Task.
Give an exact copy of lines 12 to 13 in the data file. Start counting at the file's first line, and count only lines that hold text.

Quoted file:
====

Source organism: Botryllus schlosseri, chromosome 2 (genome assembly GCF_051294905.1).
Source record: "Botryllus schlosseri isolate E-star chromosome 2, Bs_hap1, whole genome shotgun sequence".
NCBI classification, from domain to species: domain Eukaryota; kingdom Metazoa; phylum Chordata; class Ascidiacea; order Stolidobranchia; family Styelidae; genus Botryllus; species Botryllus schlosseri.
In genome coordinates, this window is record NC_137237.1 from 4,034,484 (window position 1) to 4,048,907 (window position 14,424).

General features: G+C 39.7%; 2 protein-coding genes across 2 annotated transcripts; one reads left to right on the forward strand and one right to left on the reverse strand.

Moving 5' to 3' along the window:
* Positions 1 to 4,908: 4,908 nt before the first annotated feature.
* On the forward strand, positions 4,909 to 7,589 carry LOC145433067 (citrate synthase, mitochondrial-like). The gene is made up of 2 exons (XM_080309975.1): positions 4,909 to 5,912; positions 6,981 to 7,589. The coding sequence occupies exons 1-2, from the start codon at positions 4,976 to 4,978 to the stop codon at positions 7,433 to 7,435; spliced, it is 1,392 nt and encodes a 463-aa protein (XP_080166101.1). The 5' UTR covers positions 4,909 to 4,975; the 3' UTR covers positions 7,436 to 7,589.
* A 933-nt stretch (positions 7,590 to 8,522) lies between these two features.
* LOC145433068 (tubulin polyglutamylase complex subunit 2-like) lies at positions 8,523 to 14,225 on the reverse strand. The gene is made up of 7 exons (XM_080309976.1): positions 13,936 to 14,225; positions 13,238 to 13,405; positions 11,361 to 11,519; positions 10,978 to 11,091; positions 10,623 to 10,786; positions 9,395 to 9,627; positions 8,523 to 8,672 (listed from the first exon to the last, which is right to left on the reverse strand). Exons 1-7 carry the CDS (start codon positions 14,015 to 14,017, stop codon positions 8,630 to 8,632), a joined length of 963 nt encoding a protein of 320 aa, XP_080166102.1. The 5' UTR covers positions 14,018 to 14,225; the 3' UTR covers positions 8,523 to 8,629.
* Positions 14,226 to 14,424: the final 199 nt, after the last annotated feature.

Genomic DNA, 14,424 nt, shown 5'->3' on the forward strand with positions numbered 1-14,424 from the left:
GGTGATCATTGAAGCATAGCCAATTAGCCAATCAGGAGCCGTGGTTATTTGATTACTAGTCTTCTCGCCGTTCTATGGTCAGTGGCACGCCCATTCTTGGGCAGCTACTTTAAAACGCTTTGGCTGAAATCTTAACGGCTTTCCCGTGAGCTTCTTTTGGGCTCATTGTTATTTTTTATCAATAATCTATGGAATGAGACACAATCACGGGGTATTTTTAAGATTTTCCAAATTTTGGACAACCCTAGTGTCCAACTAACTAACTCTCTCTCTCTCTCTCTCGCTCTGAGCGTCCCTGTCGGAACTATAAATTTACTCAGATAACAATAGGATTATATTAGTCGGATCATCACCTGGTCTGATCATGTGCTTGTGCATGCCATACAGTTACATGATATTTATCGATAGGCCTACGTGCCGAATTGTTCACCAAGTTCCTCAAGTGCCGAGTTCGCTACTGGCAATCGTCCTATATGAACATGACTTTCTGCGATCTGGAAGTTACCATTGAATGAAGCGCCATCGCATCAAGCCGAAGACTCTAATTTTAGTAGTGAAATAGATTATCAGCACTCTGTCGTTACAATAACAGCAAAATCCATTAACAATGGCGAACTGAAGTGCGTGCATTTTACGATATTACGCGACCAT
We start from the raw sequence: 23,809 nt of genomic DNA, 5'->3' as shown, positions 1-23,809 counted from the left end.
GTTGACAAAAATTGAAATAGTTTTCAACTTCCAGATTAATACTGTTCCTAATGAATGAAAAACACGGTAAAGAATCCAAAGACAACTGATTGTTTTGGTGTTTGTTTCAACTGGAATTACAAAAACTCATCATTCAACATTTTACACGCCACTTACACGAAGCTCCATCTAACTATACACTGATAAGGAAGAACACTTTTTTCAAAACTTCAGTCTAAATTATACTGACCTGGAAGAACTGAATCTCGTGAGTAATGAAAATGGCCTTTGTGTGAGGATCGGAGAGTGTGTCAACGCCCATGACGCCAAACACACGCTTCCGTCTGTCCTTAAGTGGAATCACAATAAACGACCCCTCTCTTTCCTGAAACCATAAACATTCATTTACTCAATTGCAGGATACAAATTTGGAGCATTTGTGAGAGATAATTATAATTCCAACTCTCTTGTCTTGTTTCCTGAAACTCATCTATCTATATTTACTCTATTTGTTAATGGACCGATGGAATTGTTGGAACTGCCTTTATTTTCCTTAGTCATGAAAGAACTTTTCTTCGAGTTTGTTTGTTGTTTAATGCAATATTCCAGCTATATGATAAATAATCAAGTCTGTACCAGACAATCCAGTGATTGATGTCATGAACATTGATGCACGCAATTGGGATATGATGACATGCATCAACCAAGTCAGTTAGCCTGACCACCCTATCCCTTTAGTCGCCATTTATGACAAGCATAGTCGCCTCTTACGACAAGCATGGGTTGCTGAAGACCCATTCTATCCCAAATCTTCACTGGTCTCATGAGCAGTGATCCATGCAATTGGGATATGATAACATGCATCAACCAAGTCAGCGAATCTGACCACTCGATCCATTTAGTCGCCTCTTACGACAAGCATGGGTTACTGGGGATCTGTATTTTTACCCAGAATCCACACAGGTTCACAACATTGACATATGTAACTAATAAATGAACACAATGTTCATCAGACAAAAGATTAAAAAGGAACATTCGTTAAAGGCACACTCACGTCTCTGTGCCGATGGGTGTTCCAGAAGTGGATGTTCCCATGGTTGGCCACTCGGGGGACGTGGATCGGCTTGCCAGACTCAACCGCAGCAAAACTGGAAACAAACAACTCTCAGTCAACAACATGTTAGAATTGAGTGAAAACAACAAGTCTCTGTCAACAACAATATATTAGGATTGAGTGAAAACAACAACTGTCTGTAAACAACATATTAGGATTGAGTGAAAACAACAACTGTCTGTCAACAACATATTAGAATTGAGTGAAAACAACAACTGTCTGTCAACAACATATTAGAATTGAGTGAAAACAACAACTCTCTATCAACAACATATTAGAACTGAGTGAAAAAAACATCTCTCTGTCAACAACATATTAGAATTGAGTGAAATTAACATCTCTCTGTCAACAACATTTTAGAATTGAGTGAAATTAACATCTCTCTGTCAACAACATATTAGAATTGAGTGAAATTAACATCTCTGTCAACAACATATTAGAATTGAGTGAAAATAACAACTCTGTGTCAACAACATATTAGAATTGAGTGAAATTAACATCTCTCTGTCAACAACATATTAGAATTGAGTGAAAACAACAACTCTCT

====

Genomic DNA, 14,424 nt, shown 5'->3' on the forward strand with positions numbered 1-14,424 from the left:
GGTGATCATTGAAGCATAGCCAATTAGCCAATCAGGAGCCGTGGTTATTTGATTACTAGTCTTCTCGCCGTTCTATGGTCAGTGGCACGCCCATTCTTGGGCAGCTACTTTAAAACGCTTTGGCTGAAATCTTAACGGCTTTCCCGTGAGCTTCTTTTGGGCTCATTGTTATTTTTTATCAATAATCTATGGAATGAGACACAATCACGGGGTATTTTTAAGATTTTCCAAATTTTGGACAACCCTAGTGTCCAACTAACTAACTCTCTCTCTCTCTCTCTCGCTCTGAGCGTCCCTGTCGGAACTATAAATTTACTCAGATAACAATAGGATTATATTAGTCGGATCATCACCTGGTCTGATCATGTGCTTGTGCATGCCATACAGTTACATGATATTTATCGATAGGCCTACGTGCCGAATTGTTCACCAAGTTCCTCAAGTGCCGAGTTCGCTACTGGCAATCGTCCTATATGAACATGACTTTCTGCGATCTGGAAGTTACCATTGAATGAAGCGCCATCGCATCAAGCCGAAGACTCTAATTTTAGTAGTGAAATAGATTATCAGCACTCTGTCGTTACAATAACAGCAAAATCCATTAACAATGGCGAACTGAAGTGCGTGCATTTTACGATATTACGCGACCAT